To vote for me you voto this way:
50 X MYRON E. POCJUE. (Paid Adv.)
Women's Club Delegates
Left Portland Today
Portland, Ore., May 18. Members of
the Oregon and Washington delegations
to the convention of the General Feder
ation of Women's clubs were en route
to New York City togetlier today.
Tho 'Washington women nrrived in
Portland Into yesterday, and were
joined by Severn'! Oregon delegate
Other members of the Oregon delegation
had gone several days ngo.
Local club women showered the
Washington flub women with roses dur
ing the brief stay in this city.
Tho Washington delegation of wo
men is unins! rinded in the nice for the
presidency of tho Gcneriil Federation of
Women's clubs. The Oregon women uro
pledged to .Mrs. Josinh Evans Cowles, of
I. os Angeles.
BISHOP NOT YET ELECTED
Saratoga, N. Y., Slay IS. Efforts to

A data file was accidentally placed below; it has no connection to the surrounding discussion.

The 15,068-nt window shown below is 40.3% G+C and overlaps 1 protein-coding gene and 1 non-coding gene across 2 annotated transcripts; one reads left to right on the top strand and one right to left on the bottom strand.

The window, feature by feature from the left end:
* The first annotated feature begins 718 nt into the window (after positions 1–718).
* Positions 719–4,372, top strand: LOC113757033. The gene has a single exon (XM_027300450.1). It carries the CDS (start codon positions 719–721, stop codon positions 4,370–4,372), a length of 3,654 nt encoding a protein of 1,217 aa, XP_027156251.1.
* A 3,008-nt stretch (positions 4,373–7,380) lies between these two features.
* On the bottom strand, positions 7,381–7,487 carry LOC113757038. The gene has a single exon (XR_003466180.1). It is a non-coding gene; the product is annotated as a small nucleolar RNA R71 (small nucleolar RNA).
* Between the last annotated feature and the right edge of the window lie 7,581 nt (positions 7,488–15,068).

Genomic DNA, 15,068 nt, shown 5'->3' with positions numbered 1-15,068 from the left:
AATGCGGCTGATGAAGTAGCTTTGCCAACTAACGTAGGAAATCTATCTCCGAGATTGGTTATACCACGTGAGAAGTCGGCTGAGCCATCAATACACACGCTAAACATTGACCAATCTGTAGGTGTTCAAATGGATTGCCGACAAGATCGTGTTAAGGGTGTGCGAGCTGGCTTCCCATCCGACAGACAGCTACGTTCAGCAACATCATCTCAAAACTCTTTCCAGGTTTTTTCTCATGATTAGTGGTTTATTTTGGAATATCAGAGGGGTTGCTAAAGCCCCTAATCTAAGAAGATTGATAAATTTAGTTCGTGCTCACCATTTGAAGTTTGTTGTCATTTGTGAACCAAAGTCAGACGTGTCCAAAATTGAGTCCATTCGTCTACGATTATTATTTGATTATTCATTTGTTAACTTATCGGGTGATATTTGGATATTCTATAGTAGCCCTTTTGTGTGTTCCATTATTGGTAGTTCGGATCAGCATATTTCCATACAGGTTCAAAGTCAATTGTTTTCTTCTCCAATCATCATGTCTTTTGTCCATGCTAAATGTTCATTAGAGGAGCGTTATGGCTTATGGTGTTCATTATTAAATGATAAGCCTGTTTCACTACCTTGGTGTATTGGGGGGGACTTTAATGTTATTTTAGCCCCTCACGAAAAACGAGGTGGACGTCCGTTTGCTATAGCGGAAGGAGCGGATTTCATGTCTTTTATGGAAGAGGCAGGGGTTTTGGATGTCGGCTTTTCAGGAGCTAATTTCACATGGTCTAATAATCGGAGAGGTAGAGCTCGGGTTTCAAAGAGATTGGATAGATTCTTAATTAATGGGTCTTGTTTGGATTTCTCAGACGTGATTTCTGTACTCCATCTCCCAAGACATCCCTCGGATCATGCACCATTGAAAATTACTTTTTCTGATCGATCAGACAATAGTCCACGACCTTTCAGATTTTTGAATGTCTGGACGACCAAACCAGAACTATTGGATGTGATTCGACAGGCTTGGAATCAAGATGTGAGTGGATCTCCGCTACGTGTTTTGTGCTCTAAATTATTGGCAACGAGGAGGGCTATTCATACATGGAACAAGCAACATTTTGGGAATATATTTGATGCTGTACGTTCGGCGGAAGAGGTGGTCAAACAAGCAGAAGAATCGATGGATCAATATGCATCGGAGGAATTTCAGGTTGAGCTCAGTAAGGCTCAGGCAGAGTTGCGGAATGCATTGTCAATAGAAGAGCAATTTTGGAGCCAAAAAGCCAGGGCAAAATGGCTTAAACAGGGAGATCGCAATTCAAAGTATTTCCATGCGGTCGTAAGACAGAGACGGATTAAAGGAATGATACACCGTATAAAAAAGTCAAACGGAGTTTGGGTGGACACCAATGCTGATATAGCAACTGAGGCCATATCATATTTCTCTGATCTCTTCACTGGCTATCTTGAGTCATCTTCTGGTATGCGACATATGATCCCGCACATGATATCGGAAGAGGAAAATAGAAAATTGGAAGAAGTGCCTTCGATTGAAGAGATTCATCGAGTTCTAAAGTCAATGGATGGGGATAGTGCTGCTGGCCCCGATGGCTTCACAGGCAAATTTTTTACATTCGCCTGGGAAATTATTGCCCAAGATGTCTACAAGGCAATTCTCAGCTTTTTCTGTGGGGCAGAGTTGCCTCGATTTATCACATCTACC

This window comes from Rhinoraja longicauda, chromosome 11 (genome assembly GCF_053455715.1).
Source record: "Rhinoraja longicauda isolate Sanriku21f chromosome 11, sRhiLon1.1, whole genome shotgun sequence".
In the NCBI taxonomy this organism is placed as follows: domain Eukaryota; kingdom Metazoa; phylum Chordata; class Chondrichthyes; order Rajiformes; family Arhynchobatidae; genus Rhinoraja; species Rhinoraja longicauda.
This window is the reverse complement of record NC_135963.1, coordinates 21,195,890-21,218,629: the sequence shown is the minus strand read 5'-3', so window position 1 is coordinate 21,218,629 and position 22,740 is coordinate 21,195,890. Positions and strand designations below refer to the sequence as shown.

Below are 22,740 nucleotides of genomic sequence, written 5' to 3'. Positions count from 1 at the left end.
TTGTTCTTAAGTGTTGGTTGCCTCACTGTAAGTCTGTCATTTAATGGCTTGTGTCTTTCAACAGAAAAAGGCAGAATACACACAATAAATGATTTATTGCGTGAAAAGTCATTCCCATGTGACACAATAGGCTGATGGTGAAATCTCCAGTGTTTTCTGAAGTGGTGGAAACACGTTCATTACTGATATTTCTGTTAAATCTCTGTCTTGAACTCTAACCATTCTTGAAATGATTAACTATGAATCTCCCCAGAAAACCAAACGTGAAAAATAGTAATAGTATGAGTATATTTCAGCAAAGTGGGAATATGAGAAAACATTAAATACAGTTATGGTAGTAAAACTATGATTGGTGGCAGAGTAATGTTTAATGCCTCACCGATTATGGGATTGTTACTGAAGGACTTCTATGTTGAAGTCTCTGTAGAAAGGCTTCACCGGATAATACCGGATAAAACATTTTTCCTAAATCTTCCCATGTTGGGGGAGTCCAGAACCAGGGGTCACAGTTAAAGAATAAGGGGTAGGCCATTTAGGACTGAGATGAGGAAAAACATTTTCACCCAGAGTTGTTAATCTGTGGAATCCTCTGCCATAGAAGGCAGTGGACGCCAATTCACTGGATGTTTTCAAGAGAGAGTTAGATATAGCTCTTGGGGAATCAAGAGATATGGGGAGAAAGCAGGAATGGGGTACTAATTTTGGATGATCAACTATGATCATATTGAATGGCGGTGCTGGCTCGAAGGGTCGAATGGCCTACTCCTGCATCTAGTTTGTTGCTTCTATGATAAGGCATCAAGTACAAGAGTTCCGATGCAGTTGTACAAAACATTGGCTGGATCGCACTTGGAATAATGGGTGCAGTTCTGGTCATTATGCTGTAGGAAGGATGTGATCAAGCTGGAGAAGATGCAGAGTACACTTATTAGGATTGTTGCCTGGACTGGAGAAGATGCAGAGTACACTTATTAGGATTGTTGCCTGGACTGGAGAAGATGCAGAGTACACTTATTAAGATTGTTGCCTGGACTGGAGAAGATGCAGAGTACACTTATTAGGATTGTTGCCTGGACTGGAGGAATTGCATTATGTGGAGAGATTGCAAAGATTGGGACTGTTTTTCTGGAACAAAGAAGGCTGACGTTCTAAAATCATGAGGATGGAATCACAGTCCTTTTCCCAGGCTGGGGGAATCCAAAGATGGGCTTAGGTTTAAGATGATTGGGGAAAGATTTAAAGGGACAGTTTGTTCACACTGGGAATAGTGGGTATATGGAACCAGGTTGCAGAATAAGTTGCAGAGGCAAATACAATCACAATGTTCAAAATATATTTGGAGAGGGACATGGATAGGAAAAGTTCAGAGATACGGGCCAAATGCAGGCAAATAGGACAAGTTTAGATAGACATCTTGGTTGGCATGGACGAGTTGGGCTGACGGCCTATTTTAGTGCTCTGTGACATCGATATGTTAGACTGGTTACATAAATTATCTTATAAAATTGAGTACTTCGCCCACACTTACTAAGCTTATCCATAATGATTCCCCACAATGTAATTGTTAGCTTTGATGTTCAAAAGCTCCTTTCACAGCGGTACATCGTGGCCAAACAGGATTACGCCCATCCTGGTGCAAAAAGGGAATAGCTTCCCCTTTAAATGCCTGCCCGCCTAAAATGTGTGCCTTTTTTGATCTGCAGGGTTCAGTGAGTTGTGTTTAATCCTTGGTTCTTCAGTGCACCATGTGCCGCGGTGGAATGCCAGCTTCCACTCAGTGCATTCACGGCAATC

elect a new -Methodist bishop were in
vain up to the time the fifth ballot was
cast, it was announced today. The
Methodist general conference will cun
tinuo voting until a choice is made.
Thiq, season, when skirts are fuller and
swing higher, the shoe has moved from an
unimportant item in the theme of dress to
an important place in a woman's costume.
This is why we have made such careful
selections, and so many of them. Our stock
is now complete in every detail
132 North Commercial St, Salem, Ore.
CHICHESTER S PILLS
V Till! II.HUN!I linAMI. .
I'rujjI.U A-v (nr:lll. lll:H.TKI( M
IMIt!ll .l IIHAnil R-l 1,1.1, Mr u
yrsii known IW best. Safest, Al war KHloliU
SOa.3 CY DIVJGISTS EVCKniUERE
Fiit'ay and Saturday
Plank and Oravon
Two Nifty Oirls
J .ft'N I.tl"i! A-k ynn lrriBJr4 for A
( SK 41.1 lic(..( rn llnmHl TlrandV
I fe'lLZ, A I'm in Ittil nl UoM niHl.Vy
j . wiif-d wilh Ri'io Htnimn. VY
1 4hO Will i 1'nLa nn nlhtp. ltuv tt vniic "
I RYm... ... i: V '..f.
' Western VuudnviUc Ass'n j